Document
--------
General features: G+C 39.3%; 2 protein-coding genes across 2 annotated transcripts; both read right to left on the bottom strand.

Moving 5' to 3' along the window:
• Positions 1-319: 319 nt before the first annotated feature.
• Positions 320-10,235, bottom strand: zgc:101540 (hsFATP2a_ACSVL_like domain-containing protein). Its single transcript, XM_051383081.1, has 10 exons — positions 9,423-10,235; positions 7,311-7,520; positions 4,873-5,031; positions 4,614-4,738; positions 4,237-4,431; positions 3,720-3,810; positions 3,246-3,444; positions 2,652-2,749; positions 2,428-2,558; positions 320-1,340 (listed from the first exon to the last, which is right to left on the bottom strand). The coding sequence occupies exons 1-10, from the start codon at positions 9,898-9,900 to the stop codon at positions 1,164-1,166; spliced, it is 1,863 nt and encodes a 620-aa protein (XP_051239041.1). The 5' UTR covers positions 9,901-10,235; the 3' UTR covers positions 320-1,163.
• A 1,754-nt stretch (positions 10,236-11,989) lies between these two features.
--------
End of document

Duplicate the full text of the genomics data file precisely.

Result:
General features: G+C 39.3%; 2 protein-coding genes across 2 annotated transcripts; both read right to left on the bottom strand.

Moving 5' to 3' along the window:
• Positions 1-319: 319 nt before the first annotated feature.
• Positions 320-10,235, bottom strand: zgc:101540 (hsFATP2a_ACSVL_like domain-containing protein). Its single transcript, XM_051383081.1, has 10 exons — positions 9,423-10,235; positions 7,311-7,520; positions 4,873-5,031; positions 4,614-4,738; positions 4,237-4,431; positions 3,720-3,810; positions 3,246-3,444; positions 2,652-2,749; positions 2,428-2,558; positions 320-1,340 (listed from the first exon to the last, which is right to left on the bottom strand). The coding sequence occupies exons 1-10, from the start codon at positions 9,898-9,900 to the stop codon at positions 1,164-1,166; spliced, it is 1,863 nt and encodes a 620-aa protein (XP_051239041.1). The 5' UTR covers positions 9,901-10,235; the 3' UTR covers positions 320-1,163.
• A 1,754-nt stretch (positions 10,236-11,989) lies between these two features.